TAMPA, Fla. -- Iowa defensive back and Louisiana native Lance Tillison attended camp at LSU, finished his prep career in Florida after his family was displaced by Hurricane Katrina and moved to the Midwest to play football.
So Tillison is well qualified to weigh in on the tortoise-and-hare debate that always seems to unfold at bowl games featuring teams from the Southeastern Conference, the supposed speed capital of the college football world, and the plodding Big Ten.
According to Tillison, it's no contest -- the SEC by several strides.
"It's not really a drop-off (in the Big Ten), but it wasn't just spread across the board like random people just fast," Tillison said. "In certain areas it was speedy, but when I was down here it was just like all across the board -- athletes and speed."
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Faster does not always mean better, but that has been the case of late. On college football's biggest stage the past two seasons, Florida and LSU ran by Ohio State in the BCS title game.
The Gators whipped the Buckeyes 41-14 two years ago before Ohio State fell to LSU 38-24 last year in New Orleans.
Those losses and the Big Ten's bowl performance overall -- the conference has not posted a winning bowl record since 2002 -- has given fodder to critics who have made dumping on the Big Ten a new holiday tradition.
"As far as I remember, Ohio State's been pretty good for the last 50, 60, 70 years," Iowa defensive tackle Mitch King said. "So I don't think Ohio State's been hurting the Big Ten's reputation by any means."
But it's not just the Buckeyes who have been bowled over in bowls. The Big Ten was 3-5 last year in bowl games, and started this bowl season on a sour note when Wisconsin was mauled by Florida State in the Champs Sports Bowl.
Meanwhile, the SEC was 7-2 in bowl games last season, its fifth consecutive year with a winning bowl record.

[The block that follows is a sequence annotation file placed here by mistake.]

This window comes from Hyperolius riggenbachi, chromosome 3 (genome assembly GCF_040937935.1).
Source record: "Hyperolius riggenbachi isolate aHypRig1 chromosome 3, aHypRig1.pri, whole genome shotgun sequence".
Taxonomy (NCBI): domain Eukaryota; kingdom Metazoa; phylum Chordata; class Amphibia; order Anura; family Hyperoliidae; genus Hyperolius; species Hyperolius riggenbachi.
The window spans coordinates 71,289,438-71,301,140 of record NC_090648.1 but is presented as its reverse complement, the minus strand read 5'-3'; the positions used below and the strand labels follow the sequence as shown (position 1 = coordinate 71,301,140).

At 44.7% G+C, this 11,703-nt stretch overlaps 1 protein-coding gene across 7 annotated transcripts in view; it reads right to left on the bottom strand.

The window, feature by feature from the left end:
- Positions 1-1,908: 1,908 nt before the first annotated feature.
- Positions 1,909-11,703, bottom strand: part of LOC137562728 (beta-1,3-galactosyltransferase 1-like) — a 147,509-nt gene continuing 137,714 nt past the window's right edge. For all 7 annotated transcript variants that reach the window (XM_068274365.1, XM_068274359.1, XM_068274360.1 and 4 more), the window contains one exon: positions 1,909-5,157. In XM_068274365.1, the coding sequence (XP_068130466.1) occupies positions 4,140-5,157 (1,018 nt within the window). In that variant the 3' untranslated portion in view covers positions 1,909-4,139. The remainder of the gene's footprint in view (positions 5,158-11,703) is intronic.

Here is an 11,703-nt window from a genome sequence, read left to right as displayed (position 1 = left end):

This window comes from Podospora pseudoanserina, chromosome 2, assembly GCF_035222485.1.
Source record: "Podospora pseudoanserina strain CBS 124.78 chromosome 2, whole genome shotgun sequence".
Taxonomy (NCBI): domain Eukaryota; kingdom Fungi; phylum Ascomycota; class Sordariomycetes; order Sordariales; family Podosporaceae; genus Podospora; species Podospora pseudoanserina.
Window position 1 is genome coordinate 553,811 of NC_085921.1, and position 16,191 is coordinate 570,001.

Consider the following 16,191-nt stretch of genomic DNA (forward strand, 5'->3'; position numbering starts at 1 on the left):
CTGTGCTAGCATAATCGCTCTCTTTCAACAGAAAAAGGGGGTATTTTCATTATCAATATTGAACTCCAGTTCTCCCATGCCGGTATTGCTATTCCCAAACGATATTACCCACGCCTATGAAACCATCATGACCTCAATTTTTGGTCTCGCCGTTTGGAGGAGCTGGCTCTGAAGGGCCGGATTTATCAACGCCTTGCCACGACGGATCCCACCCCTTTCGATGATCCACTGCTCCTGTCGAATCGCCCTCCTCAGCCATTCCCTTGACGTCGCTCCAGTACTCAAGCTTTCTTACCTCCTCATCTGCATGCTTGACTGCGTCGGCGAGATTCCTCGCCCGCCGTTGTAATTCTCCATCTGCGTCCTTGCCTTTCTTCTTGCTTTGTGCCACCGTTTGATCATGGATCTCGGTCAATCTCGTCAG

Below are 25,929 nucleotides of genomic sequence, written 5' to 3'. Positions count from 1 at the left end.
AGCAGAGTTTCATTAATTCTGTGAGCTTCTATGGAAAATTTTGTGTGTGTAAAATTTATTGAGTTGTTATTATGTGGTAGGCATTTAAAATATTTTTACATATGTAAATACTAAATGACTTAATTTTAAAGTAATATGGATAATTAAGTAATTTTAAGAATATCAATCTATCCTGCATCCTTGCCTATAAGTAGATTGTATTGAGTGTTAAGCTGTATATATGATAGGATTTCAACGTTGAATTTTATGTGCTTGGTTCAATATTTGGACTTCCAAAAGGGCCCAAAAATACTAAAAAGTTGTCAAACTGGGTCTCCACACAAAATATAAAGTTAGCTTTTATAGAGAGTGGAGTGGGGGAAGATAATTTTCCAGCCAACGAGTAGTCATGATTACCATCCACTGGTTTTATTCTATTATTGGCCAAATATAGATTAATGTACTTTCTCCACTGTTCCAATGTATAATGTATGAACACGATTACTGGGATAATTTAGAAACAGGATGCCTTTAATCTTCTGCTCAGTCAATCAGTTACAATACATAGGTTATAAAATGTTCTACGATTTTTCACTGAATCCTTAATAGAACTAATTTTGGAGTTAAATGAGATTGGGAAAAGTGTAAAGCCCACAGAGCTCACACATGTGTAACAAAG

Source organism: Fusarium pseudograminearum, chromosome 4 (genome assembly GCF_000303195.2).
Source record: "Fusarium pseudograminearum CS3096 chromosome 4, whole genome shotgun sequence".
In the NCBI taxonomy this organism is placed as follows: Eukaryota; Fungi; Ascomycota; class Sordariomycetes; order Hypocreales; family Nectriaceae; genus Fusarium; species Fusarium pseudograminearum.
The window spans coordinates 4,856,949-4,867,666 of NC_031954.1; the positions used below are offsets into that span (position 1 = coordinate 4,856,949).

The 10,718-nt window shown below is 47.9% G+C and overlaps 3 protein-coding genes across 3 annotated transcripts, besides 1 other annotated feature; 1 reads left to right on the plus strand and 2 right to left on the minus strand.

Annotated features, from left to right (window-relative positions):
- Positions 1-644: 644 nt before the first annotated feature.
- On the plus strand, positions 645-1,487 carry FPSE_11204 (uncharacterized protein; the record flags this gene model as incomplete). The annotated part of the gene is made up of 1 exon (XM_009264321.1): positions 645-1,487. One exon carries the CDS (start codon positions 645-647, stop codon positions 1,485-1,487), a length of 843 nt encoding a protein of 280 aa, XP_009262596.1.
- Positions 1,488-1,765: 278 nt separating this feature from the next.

"Last year at this time I don't even remember because we weren't involved. I think I went into hibernation," said Iowa coach Kirk Ferentz, whose Hawkeyes went 6-6 in 2007 and did not receive a bowl bid.
"We've done OK through the years. I don't think anybody in our conference is ashamed, and I know nobody in the SEC is."
South Carolina coach Steve Spurrier said the SEC has had bragging rights the past two seasons because of Florida and LSU. And while the Gators have a chance to give the SEC its third consecutive national championship with a win against Oklahoma, Spurrier believes the conference was top heavy this season.
Only four SEC schools won as many as eight games, and the conference failed to fill all nine of its bowl slots.
"I really think overall we were down a little bit this year. That's obvious," Spurrier said Sunday. "The SEC wasn't quite what we've been the past two or three years."
Spurrier, who is 4-1 versus the Big Ten, said his lone loss against a Big Ten school showed him the conference is not saddled with slow-pokes. During Michigan State's 37-34 win against Spurrier's Florida team in the 2000 Citrus Bowl, a Gators' kickoff returner, who was an Olympic sprinter, was run down during a long return.
Of course, the Michigan State player who caught him was Plaxico Burress, now a star with the New York Giants.
"Speed is everywhere," Spurrier said. "Not just in the South."
The flipside of the argument is that the Big Ten boasts stronger, more physical players than other conferences -- something USC receiver Kenny McKinley might attest to after watching Iowa's offensive line walk into a welcome dinner Friday night.
"I was like, 'Golly, these boys look like they're in the NFL,'" McKinley said. "A lot of guys 6-7 and just big. I want to see our D-line match up against those big guys."
Gamecocks defensive coordinator Ellis Johnson said the weather in the Midwest has contributed to the Big Ten's reputation as a power running conference.
"You don't want to run a certain offense that requires throwing the ball around a lot when you're going to get 30 mile-an-hour winds and ice two of your games," Johnson said.
USC safeties coach Ron Cooper, who coached at two Big Ten schools, made sure his players saw the snow flurries in the video of Iowa's upset of Penn State in November.
"I said, 'Here's what I want you to look at. How many guys do you see out there in long sleeves?' We bundle up here when it's 50 degrees," Cooper said. "I said you got to understand these are tough, hard-nosed, hit-you-in-the-mouth guys."
So will it be the SEC speed or Big Ten toughness that prevails in the Outback Bowl? Fans will find out Thursday.
In the meantime, Ferentz said "it gives everybody something to talk about."